By John Walker on July 22nd, 2008 at 2:05 pm.
That’s the sort of game that should have an exclamation mark. Robokill: Titan Prime to give it its full name. It’s a browser embedded (although does some Flash downloady gubbins) from Rock Solid Arcade. Top-down, mouse/keyboard arcade excellence.
It truly is excellent. There’s RPGish bits and bobs, with an inventory for weapon and shield drops, and a limited number of slots in which they can be placed on your mechanical friend. There’s a shop on each level at which the unwanted is sold, and the wanted is bought. And you level as you progress, improving your basic skills enough to keep up with the increase in enemy difficulty. But this is really all about frenzied gliding around the room, running rings around the influx of enemy robots, and doing your best to not fall off the edges.
It’s incredibly satisfying to get better at this, realising techniques for particular baddie bots, making intelligent use of cover (especially if you’ve got a laser equipped to shoot over it), and never, ever not moving. In fact, things can get to a Geometry Wars level of intense as you’re encircling a room, dodging not only dozens of enemies (running into them is the most lethal mistake other than falling off a ledge), but also the gazillions of bullets and energy blasts filling the screen.
The design is not perfect. The biggest mistake is the difficulty spiking. Each level consists of a collection of interconnected rooms, often with multiple routes to pick to reach goals. However, a room early in a level can be hair-pullingly hard, then followed by a series of areas you fly through without thinking. As much as I loathe all forms of boss fight, having things get more tricky as you near the level’s goal would make more sense. Also, many rooms can quickly feel repetitive, some using the very same layout as the previous.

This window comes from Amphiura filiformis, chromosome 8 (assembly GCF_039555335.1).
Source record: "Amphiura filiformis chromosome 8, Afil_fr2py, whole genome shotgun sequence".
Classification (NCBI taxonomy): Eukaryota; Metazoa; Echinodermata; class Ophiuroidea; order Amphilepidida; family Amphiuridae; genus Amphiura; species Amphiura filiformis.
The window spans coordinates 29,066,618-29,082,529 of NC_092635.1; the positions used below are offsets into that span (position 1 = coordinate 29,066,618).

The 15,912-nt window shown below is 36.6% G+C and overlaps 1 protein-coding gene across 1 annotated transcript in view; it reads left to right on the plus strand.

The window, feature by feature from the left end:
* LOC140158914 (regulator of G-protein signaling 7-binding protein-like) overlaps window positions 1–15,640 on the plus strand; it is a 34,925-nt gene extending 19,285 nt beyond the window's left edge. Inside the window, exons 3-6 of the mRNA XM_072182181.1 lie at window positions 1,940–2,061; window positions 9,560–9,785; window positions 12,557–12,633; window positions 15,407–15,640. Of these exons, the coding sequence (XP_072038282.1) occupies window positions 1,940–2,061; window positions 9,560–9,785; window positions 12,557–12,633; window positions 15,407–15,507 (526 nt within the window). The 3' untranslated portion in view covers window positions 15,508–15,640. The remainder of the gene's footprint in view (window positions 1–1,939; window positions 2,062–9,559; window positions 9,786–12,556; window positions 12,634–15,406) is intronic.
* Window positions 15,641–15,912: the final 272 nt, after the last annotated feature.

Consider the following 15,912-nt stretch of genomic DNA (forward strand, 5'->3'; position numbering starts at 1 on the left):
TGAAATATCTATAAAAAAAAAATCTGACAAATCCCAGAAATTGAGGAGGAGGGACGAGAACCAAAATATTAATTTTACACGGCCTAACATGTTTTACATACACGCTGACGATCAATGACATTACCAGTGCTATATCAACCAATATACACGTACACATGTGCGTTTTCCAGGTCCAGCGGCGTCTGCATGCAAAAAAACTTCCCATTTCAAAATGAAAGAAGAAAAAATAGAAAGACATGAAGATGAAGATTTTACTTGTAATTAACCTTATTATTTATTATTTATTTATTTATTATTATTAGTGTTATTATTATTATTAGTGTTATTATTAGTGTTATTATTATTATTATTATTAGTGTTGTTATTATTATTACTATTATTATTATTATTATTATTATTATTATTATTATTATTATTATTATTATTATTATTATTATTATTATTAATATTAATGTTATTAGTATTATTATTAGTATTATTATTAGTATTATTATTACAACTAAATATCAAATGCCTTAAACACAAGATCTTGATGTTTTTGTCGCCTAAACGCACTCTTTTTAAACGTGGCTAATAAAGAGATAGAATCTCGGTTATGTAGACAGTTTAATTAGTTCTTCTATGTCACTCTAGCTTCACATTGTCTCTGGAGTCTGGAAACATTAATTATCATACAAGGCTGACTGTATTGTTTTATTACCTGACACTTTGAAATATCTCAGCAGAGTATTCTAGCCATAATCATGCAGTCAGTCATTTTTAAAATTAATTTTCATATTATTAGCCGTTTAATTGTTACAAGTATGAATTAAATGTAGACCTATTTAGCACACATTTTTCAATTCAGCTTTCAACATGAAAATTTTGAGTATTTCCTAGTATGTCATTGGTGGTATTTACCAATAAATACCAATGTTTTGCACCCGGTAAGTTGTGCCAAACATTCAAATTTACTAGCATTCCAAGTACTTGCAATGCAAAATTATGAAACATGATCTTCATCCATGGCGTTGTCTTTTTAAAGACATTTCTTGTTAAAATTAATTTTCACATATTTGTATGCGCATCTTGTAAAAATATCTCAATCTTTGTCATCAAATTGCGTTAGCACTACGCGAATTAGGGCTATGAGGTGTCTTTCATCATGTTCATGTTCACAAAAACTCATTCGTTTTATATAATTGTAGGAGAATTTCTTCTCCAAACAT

What is pretty perfect however is the death debt. Each time your robot clogpops, you’re not only financially fined, but the opposing robots reclaim two of the rooms you’d previous cleared. These aren’t necessarily rooms you need to be cleared, or they might entirely hinder your progress. When things start going wrong, you can make some hefty backward progress, but in such a way that it feels deserved. And your robot’s ability to teleport into rooms equipped with a portal means you can often happily sacrifice the gaps. Often you’ll end up clearing unnecessary rooms just so they might get reclaimed, rather than more important ones once you reach a tricky section.
As should always be the case in this sort of game, the different enemy types start to take on a pseudo-personality in your head, such that some you come to feel fond of, and others you’d immediately punch in the face if you met them at a party. A space robot party.
The first third of the game is entirely free, and a good number of hours. The second two thirds will only cost you a measly $9.95 (about £5), and it’s well worth it. I’ve spent huge chunks of yesterday and today with this, and am currently struggling with the final level.
Thanks to Simon for yet another top tip.